Juliana Hotta Ansai, Larissa Pires de Andrade, Marcele Stephanie de Souza Buto, Verena de Vassimon Barroso, Ana Claudia Silva Farche, Paulo Giusti Rossi and Anielle Cristhine de Medeiros Takahashi
The purpose of this study was to investigate the effects of the addition of a dual task to multicomponent training on cognition of active older adults. Eighty physically active older adults were divided into an intervention group (IG) and a control group (CG). Both groups performed multicomponent training over 12 weeks. The IG simultaneously performed exercises and cognitive tasks. The Mini-Mental State Examination, the Montreal Cognitive Assessment, and the Clock Drawing Test were used for cognitive assessments. The Timed Up and Go Test associated with a cognitive task was used for dual-task assessment. Significant interactions were not observed between groups in terms of the cognitive variables or the dual-task performance. An interaction was observed only for Timed Up and Go Test performance, which was better in the CG than in the IG. Active older adults showed no improvement in cognition following the addition of the dual task to the multicomponent training.
Shannon S. Block, Trevor R. Tooley, Matthew R. Nagy, Molly P. O’Sullivan, Leah E. Robinson, Natalie Colabianchi and Rebecca E. Hasson
games on some aspects of cognition in college students. Results suggested that following a single session of either violent or nonviolent computer-game play, participants scored better on a task requiring short-term working memory, visual attention, auditory perception, and mathematical decision making
Sport psychologists believe that contemporary sport’s pervasive preoccupation with winning may actually be responsible for athletes’ anxiety, motivation, and self-confidence problems. Winning is a goal that lacks the flexibility and control necessary for athletes to (a) achieve consistent success and (b) take credit for success. Martens and Burton (1982) concluded that performance goals (PGs) based on attaining personal performance standards offer the flexibility and control needed to develop high perceived ability and performance. Thus the purpose of this study was twofold: (a) to evaluate whether a goal setting training (GST) program could teach athletes to set appropriate PGs, and (b) to assess the impact of the GST program on the perceived ability, competitive cognitions, and performance of collegiate swimmers. A collegiate swim team (N=30) participated in a season-long GST program, and program effects were systematically evaluated with a multimethod approach using interteam, intrateam, and case study data. Interteam and case study data generally supported both predictions. Intrateam analyses revealed that high-accuracy GST swimmers demonstrated more optimal cognitions and performance than low-accuracy teammates, suggesting that goal setting skill mediated GST effectiveness.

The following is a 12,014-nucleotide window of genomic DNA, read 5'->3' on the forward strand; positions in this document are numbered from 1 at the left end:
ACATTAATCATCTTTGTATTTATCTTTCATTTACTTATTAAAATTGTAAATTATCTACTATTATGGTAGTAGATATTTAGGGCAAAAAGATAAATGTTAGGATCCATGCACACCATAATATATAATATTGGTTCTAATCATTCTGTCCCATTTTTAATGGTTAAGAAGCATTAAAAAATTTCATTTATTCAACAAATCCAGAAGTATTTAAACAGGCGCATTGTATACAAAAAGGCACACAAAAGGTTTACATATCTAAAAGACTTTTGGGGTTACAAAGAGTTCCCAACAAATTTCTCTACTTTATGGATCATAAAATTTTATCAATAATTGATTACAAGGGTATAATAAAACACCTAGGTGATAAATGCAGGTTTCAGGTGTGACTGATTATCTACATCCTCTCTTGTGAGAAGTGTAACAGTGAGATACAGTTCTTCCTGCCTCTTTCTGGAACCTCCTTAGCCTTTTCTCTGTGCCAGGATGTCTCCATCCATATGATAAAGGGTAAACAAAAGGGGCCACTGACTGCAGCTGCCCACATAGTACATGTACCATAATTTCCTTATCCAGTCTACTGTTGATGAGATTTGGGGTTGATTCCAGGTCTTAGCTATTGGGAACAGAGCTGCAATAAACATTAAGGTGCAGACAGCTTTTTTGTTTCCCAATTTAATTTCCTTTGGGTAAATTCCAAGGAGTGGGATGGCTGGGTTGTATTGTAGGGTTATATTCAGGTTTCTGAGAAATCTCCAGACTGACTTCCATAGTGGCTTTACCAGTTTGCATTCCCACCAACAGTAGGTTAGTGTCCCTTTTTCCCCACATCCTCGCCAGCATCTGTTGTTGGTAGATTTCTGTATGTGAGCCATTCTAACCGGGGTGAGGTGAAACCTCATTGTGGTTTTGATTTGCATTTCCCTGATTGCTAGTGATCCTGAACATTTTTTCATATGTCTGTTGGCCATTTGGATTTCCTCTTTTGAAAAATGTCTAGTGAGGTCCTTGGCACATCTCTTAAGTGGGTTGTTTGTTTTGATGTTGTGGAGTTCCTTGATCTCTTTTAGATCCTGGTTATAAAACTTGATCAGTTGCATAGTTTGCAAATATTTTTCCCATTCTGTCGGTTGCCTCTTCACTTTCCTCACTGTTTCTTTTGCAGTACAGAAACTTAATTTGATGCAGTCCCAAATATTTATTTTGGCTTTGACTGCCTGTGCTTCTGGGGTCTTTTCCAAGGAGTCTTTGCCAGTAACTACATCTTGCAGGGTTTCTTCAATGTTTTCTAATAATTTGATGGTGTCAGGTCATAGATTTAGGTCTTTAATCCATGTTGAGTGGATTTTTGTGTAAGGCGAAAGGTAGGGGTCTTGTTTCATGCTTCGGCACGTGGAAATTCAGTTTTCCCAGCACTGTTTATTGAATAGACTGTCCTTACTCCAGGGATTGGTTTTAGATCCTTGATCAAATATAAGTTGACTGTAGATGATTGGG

Wonjae Choi and Seungwon Lee
, indicating the high accuracy of the measurement ( Wang & Chen, 2010 ). Cognitive function was assessed using Montreal Cognitive Assessment ( Freitas, Simoes, Alves, & Santana, 2013 ) and General Practitioner Assessment of Cognition ( Brodaty, Kemp, & Low, 2004 ). Montreal Cognitive Assessment assesses
Jeffrey D. Labban and Jennifer L. Etnier